High Temperature

, Volume 38, Issue 5, pp 783–790 | Cite as

Injection of water into a porous medium saturated with steam

  • V. Sh. Shagapov
  • L. A. Nasyrova
  • E. V. Galiakbarova
Heat and Mass Transfer and Physical Gasdynamics


This paper deals with injection of water into heated porous media saturated with steam. It is assumed that phase transformations occur entirely on the frontal surface which separates regions filled with water and steam. Two modes of injection are possible. In the first mode, which is realized at rather substantial differences between the initial temperature of the reservoir and the temperature of water being injected, the condensation of steam occurs at the interface. In so doing, the pressure at the interface becomes lower than the initial reservoir pressure, and, as a result, a minimum of pressure distribution occurs. The second mode, on the contrary, involves the evaporation of water being injected. The criterion used to distinguish between these two modes is determined. The critical condition is derived for the case when the temperature evolution in the region of percolation of liquid is largely defined by convective transfer. In so doing, the temperature distribution has three uniform domains with values equal to those of the temperature of liquid being injected, of the initial temperature of the porous medium, and of some intermediate temperature equal to the temperature at the interface, and the temperature differences in the porous medium are realized in two layers. The first of these layers is in the vicinity of the interface, and the second one, in the zone of percolation of water. For this case, which is realized at fairly significant pressure drops and a high permeability of the reservoir, self-similar solutions are constructed for plane and radially symmetric problems.


Phase Transition Steam Porous Medium Reservoir Pressure Pressure Distribution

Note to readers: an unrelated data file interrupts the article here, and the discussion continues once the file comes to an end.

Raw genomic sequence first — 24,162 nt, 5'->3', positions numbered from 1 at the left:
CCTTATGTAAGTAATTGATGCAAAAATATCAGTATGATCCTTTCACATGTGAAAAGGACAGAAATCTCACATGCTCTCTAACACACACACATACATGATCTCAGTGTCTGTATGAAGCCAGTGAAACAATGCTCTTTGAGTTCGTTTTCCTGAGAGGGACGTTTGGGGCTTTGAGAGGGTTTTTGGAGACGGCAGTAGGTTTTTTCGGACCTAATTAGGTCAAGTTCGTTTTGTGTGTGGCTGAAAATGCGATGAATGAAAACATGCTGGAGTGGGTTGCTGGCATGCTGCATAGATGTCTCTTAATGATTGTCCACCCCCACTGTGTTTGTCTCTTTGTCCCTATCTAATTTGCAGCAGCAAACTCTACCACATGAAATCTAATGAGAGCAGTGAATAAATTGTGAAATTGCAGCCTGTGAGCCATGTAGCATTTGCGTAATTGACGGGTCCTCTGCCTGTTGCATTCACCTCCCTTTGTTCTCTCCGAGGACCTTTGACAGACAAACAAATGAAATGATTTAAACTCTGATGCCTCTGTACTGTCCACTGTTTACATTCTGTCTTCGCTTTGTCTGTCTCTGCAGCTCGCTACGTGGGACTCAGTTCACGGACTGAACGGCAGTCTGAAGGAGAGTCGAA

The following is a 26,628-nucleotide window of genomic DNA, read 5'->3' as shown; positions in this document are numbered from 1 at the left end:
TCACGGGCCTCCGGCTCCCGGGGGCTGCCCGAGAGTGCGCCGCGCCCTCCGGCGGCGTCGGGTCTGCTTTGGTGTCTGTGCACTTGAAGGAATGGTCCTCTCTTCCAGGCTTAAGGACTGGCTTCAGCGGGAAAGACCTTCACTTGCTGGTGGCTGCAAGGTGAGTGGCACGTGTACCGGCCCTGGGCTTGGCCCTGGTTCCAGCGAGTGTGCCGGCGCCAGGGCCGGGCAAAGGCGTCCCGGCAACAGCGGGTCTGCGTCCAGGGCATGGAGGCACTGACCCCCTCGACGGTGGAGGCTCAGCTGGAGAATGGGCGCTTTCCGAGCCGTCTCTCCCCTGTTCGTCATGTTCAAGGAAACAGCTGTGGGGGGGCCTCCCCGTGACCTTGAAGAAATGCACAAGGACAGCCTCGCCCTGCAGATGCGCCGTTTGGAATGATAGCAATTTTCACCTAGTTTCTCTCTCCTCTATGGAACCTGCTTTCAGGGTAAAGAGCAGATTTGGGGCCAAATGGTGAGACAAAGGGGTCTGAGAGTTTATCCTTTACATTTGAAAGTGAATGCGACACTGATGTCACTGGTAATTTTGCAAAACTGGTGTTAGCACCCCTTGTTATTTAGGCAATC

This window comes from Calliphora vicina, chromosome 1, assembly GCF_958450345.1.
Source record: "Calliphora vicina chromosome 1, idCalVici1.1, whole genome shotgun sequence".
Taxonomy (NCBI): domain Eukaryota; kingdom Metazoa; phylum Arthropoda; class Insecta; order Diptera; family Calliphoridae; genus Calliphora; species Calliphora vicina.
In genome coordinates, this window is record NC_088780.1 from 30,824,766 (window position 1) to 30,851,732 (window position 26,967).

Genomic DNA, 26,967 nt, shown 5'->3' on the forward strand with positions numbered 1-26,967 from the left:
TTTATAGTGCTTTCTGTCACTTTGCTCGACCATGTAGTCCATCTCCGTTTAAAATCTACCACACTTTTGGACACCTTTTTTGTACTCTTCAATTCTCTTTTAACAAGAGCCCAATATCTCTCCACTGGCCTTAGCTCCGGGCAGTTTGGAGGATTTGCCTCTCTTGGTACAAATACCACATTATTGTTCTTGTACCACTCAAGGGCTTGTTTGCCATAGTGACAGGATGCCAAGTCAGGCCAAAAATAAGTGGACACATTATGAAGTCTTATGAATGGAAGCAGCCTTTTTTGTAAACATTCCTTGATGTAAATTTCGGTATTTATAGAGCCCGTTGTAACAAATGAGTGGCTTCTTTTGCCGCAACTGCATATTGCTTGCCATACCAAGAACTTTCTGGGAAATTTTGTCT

These keywords were added by machine and not by the authors. This process is experimental and the keywords may be updated as the learning algorithm improves.


Unable to display preview. Download preview PDF.

Unable to display preview. Download preview PDF.


  1. 1.
    Bodvarsson, G.S., Pruess, K., and O’Sullivan, M.J.,Soc. Pet. Eng. J., 1985, vol. 25, no. 1, p. 303.Google Scholar
  2. 2.
    O’Sullivan, M.J.,Int. J. Energy Res., 1985, vol. 9, no. 3, p. 319.CrossRefMathSciNetGoogle Scholar
  3. 3.
    Pruess, K., Calore, C., Celati, R., and Wu, Y.S.,Int. J. Heat Mass Transfer, 1987, vol. 30, no. 12, p. 2595.CrossRefGoogle Scholar
  4. 4.
    Garg, S.K. and Pritchett, J.W.,Water Resour. Res., 1990, vol. 26, no. 2, p. 331.CrossRefADSGoogle Scholar
  5. 5.
    Pruess, K.,Geothermics, 1991, vol. 20, no. 5/6, p. 257.CrossRefGoogle Scholar
  6. 6.
    Syrtlanov, V.R. and Shagapov, V.Sh.,Teplofiz. Vys. Temp., 1994, vol. 32, no. 1, p. 87(High Temp. (Engl. transi.), vol. 32, no. 1, p. 85).Google Scholar
  7. 7.
    Barmin, A.A. and Tsypkin, G.G.,Dokl. Akad. Nauk, 1996, vol. 350, no. 2, p. 195.Google Scholar

Copyright information

© MAIK “Nauka/Interperiodica” 2000

Authors and Affiliations

  • V. Sh. Shagapov
    • 1
  • L. A. Nasyrova
    • 1
  • E. V. Galiakbarova
    • 1
  1. 1.Institute of Mechanics, Ufa Scientific CenterRussian Academy of SciencesBashkortostanRussian Federation

Personalised recommendations